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Pride month: Adzuna Q&A

This June, we asked some of our LGBTQ+ Adzunians to share their thoughts on Pride, coming out at work, and how we can all stand by the LGBTQ+ community and be allies. Many thanks to our wonderful contributors!


What does Pride mean to you? Will you be doing anything to celebrate?

Johan: Although Pride might come across as a big celebration, it is first and foremost a protest against inequality. It’s a reminder that we are still fighting for equal rights, not only in this country, but in many places around the world where being LGBTQ+ can mean you may face losing your friends, family, livelihood, basic freedoms (i.e. jail time), or even your life.

Pawel: Pride means acknowledging the fact that we live in a much more open society than it has historically been the case and not ever taking it for granted. It took a lot of human effort and sacrifice to let that evolution happen. I try to be aware of that daily, not just on occasion, but I support the idea of having a committed time for remembering and celebration in society.


Have you had positive or negative experiences coming out at work?

Pawel: From my personal experience, once you accept your identity, the rest falls into place relatively smoothly. If anything, I think things usually tend to work out much better than anticipated.

Johan: I tend to bring my husband up in interviews to gauge whether the company would be a place I would want to work. This only accounts for the hiring manager of course, but it’s a good starting point and I haven’t had any negative experiences to date.


How can we be allies to the LGBTQ+ community?

Johan: Standing up for us when we’re not in the room; calling out offensive, demeaning comments made by others, whether in your personal life or in the workplace; supporting political candidates with a good track record on defending LGBT+ rights.

Pawel: Developing the understanding that the LGBT history is really our collective human history is enough. After that, educating yourself about and becoming more sensitive to LGBT issues is a natural consequence.



Is there someone that inspires you within the LGBTQ+ community?

Pawel: There’s many figures that come to mind, but I honestly think everyone who is willing to be themselves in spite of the consequences, whether real or imagined, deserves respect and has an inspiring story to tell. Hearing a personal story from one of your friends or colleagues can be much more impactful than learning about particular role models. Both are good ways of educating yourself.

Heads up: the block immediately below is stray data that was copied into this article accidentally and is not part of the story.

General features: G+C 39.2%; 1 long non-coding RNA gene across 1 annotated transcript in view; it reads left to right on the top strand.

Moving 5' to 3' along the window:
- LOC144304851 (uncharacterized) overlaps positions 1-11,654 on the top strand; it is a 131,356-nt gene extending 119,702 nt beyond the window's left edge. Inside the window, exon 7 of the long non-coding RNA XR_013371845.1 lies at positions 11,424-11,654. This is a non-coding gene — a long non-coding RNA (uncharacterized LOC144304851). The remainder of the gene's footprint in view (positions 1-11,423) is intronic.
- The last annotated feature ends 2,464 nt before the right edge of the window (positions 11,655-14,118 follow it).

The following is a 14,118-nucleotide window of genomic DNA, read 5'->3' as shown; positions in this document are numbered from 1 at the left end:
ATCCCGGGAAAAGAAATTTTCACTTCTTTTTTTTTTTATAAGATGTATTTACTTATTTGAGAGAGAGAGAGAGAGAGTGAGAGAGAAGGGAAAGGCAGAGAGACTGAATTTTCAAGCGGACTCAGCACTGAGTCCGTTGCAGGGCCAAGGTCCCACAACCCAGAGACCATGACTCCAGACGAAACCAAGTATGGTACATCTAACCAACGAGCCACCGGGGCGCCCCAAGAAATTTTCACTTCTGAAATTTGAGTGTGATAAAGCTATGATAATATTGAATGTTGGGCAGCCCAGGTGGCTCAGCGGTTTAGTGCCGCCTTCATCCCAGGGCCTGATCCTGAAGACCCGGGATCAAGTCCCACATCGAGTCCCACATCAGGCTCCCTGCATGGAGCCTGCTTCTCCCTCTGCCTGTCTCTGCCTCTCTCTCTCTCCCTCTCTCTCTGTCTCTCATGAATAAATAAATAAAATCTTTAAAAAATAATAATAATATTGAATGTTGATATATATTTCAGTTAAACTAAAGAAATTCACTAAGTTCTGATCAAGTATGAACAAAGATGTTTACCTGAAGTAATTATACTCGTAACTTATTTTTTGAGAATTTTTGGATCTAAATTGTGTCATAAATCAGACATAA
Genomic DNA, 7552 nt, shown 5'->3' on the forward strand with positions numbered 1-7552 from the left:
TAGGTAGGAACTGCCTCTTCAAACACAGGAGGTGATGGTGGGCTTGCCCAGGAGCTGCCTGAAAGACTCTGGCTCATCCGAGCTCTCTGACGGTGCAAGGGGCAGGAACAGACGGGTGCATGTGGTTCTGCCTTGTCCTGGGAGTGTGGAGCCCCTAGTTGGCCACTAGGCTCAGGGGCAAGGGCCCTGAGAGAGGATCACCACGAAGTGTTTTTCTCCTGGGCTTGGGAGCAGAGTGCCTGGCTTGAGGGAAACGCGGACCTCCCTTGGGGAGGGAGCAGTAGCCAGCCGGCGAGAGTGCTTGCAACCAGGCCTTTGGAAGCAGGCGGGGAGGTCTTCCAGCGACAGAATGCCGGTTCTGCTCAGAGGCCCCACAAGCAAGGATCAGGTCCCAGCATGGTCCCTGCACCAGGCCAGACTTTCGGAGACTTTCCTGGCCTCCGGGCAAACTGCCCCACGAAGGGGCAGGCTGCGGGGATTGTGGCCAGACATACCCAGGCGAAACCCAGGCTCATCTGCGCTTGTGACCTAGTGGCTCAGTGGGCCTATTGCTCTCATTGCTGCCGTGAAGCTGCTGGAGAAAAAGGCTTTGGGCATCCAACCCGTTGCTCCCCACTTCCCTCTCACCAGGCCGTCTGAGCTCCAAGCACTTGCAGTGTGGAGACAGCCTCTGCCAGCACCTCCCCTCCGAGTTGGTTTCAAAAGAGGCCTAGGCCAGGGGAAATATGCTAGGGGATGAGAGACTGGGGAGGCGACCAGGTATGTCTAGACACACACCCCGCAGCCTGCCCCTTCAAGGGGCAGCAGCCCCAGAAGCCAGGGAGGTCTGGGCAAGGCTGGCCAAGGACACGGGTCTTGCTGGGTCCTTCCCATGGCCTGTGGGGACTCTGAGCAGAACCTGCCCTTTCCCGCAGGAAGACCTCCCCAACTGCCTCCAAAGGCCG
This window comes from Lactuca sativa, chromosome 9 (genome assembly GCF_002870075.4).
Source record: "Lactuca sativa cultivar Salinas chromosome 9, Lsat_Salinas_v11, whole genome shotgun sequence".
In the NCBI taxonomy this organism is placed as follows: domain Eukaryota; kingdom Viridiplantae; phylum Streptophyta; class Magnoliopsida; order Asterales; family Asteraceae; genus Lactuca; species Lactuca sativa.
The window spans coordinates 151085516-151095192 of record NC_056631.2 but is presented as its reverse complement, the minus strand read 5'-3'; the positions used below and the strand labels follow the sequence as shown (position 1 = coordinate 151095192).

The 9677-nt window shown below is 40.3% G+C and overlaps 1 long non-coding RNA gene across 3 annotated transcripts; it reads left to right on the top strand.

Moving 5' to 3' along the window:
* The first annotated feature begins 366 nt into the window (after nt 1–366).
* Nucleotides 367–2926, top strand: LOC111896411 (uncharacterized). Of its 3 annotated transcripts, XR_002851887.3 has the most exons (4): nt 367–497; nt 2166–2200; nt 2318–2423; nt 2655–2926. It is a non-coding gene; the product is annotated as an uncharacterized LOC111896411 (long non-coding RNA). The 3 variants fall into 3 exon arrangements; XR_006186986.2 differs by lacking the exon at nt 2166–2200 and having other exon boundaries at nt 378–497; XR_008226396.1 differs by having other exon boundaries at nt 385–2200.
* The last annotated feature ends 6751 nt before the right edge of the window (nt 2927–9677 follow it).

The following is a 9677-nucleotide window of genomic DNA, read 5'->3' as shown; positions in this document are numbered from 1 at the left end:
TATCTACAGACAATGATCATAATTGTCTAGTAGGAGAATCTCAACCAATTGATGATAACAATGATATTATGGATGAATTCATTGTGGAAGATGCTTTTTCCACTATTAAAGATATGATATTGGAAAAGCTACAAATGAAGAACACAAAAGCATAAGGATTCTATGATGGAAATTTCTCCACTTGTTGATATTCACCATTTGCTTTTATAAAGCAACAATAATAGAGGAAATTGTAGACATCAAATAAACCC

Johan: I try to not focus on specific people as role models because people are fallible. I prefer to focus on the ideas. Ideas like Pride are bulletproof.


How do you perceive attitudes towards the LGBTQ+ community in workplaces?

Johan: In London, I think attitudes towards diversity as a whole are quite good. There is always room for improvement, but I receive fewer ignorant (and sometimes offensive) questions here than I did when I lived in South Africa.

Pawel: I find UK workplaces to be tolerant, I expect largely reflecting the attitude of the whole society. I’m aware that not all European countries are as progressive in that sense and could learn from the UK. Poland, which is my native country and in some way a reference point, seems to be particularly affected by the backsliding not just in democratic values, but also in the level of openness of the society. I can only hope that international corporations can foster tolerant attitudes within their workplaces and counterbalance the impact of the current political narrative.


Has there been an improvement in attitudes over the years? What further changes do you hope to see?

Johan: I am a white cis male living in one of the biggest, most progressive cities in the world so my personal experience has been positive. There are still a lot of people in our community that have a different experience to me – transgender and specifically transgender people of colour for instance still experience a lot of discrimination.

Pawel: The conversion / reparative therapy ban needs to be implemented. The fact that society still accepts the possibility of marginalizing sexual identity as a developmental flaw also creates the possibility for discrimination.


💡 Read more: The most LGBTQ+ inclusive cities, regions & sectors